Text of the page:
Your Own Home Repairs: Do You Dare?

home repairsIt all started when I was a mere teen. I was attempting to sew the hem on a pleated skirt while seated on my bed and watching television. My mother had told me she would take care of it and that it would be difficult to do because of the pleats, but of course, I didn’t believe her (like Mark Twain said about his father, when I was fourteen I thought my mother was the dumbest woman in the world. It wasn’t until I passed my adolescence that I appreciated how much she had learned in those last six or seven years!). I pinned the edges of the skirt as neatly as I could. Then while Hoss and Little Joe Cartwright were chasing some bad men across the border of sanity, I proceeded to knit one and purl two even though I wasn’t knitting. It took most of the evening for me to finish, long after Hoss and Little Joe found the bad guys and closed down the Ponderosa for the night. I took my time; I wanted each stitch to be perfect.

Well, I should add that my room as kid was at the foot of the stairs and with my door open I could see anyone coming up the stairs. My mother was almost at the foot of the landing and I had just finished.  I was so proud. I wanted to show her what I had done. I called to her.

“Look Ma,” I said, holding up the skirt to show her my new hem. Only I couldn’t hold it up, not by itself anyway. You see, I had pinned and sewn the skirt to both the bedspread and the sheets underneath. I might add that my mother almost fell over backwards down the stairs and did not stop laughing for a week. After that, she fixed the skirt for me and I fell into adulthood.

You would have thought I’d have learned that I cannot sew. Perhaps I did, but that did not mean that I couldn’t screw up other things as well. Many years later, I thought I could save myself some money by polyurethaning the parquet floor in the dining room of my first apartment. It was a small area and I thought I could handle it. I bought all the stuff; the brushes, the paint thinner, the polyurethane; all the accouterments to a professional job with the elimination of one minor variable: a professional. I set about to the task at hand, enthusiastic and empowered by a positive attitude.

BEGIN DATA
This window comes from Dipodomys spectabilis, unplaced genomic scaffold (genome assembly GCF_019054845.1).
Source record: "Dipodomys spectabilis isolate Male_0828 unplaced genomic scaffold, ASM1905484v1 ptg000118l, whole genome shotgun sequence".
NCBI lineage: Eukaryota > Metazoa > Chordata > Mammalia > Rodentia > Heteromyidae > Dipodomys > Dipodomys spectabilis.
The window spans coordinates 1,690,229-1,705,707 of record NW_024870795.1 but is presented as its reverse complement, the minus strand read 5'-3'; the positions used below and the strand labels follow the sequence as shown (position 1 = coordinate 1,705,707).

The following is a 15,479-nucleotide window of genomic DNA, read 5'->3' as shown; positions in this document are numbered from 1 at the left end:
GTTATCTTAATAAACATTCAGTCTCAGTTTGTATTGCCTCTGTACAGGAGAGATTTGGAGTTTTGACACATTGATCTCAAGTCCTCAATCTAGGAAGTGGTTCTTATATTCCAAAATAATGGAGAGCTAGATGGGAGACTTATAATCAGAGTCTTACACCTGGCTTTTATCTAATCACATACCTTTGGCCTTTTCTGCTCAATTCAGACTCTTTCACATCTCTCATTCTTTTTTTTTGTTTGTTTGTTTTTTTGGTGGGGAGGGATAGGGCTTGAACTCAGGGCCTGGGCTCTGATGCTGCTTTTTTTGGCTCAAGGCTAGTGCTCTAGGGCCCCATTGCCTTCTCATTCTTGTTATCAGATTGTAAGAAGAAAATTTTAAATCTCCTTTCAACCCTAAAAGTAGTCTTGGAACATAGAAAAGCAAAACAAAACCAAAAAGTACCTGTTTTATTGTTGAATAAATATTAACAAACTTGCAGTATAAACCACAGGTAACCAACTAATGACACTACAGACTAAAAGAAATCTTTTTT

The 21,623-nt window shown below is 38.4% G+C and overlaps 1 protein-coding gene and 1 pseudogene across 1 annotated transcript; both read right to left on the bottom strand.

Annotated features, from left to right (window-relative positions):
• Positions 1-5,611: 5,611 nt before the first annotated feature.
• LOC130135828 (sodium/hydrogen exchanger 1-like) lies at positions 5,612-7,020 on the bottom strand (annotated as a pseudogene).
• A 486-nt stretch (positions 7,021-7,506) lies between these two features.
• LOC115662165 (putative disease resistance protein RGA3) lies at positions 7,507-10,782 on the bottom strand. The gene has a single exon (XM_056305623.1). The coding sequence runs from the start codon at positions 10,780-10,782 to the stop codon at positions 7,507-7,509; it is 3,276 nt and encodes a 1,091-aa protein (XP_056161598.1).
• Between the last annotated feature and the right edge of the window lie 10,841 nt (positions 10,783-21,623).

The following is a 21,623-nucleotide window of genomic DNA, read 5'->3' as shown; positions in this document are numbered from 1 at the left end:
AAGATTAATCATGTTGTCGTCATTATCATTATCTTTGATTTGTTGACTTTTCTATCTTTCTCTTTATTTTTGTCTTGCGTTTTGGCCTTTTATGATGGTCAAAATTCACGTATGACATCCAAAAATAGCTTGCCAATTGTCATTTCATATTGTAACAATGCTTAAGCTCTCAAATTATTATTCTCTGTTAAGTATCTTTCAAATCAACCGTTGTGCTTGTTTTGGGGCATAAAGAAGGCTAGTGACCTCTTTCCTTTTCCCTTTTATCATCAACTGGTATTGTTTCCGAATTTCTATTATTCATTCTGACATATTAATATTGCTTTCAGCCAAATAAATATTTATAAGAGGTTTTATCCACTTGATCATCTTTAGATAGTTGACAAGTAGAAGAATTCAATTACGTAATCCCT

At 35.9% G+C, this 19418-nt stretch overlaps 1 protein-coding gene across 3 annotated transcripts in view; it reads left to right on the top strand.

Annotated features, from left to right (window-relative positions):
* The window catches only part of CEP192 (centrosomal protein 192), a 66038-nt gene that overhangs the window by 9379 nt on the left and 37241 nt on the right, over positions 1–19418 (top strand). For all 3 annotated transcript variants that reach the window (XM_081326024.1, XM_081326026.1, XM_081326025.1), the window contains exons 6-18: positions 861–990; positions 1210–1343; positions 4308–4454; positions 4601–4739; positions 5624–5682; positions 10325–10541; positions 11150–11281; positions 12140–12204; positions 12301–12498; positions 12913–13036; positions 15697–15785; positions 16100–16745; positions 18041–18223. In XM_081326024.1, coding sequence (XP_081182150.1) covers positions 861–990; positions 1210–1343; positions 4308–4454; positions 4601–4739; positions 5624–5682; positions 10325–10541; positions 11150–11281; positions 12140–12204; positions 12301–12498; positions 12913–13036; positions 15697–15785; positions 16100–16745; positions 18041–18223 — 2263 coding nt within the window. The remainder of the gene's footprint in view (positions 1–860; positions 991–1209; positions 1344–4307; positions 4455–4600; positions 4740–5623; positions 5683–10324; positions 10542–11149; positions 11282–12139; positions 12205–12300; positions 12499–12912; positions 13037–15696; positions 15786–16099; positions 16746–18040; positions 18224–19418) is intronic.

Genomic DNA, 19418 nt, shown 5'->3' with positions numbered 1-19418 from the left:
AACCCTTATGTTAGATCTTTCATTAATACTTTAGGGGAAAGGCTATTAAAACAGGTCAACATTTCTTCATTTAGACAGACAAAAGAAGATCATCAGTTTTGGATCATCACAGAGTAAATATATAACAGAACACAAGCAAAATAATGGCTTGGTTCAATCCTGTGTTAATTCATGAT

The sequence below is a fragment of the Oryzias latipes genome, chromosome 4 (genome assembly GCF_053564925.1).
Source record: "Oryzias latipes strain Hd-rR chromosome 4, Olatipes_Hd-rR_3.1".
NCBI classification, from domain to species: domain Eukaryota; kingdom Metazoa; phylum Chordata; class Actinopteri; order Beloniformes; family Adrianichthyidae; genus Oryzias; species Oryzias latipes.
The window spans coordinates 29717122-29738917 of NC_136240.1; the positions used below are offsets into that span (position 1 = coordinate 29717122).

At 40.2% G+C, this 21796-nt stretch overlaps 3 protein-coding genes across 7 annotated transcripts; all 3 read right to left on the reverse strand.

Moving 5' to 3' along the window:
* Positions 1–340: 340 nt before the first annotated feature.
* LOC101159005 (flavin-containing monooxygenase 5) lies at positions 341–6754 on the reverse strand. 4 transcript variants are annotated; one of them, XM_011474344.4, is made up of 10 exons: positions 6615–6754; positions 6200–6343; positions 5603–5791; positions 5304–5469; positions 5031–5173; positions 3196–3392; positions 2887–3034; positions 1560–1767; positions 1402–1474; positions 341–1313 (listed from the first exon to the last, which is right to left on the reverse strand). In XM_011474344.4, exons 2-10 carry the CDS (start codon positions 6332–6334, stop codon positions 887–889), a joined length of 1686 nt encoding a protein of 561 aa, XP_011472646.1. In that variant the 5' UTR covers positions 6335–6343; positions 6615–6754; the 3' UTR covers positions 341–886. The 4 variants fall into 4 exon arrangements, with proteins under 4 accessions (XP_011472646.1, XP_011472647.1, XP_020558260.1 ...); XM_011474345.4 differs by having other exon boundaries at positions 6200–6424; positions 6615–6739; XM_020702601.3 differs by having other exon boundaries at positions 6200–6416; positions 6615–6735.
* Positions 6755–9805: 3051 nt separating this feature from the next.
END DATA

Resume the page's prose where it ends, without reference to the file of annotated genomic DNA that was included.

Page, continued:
I was so proud of myself because it really looked like I was going to make it; that is, until I needed my house keys and found myself stranded into a wet corner because I hadn’t considered drying time and forgot that my keys were ten feet away from any place a human hand could reach them. I had to do the section between the dining room table and the kitchen all over again, only to have it happen a second time because I left some supplies that I needed on the dining room table. I’d still be doing that floor to this day it if I hadn’t finally given up and called in a contractor to finish the job (So of course, it ended up costing me twice as much).

Do you think of a nail as something on the tip of your finger? When you hear about a Molly, do you think of that sweet girl you went to high school with? Does a screwdriver conjure images of a cocktail party? If so, then you are like me and should be the last soul on earth to attempt your own home repairs. It should be illegal for people like us to do so. And yet, like Christopher Columbus’s perseverance against the world being flat, we are driven to explore regions beyond which our thumbs should not dare. My house has become a brave new world where the inept have inherited the earth. I have been trying to fix things, despite recent admonitions that the entire situation is hazardous to my own health.

(photo courtesy of Vichaya Kiatying-Angsulee/

**Marjorie Dorfman who is also known as M Dee Dubroff, is a freelance writer and former teacher originally from Brooklyn, New York. She now lives in Doylestown, PA with one cat named Mr. Biscuit and her significant other, a graphics artist and former designer of postage stamps, both of whom keep her on her toes at all times. For more on this topic, please visit: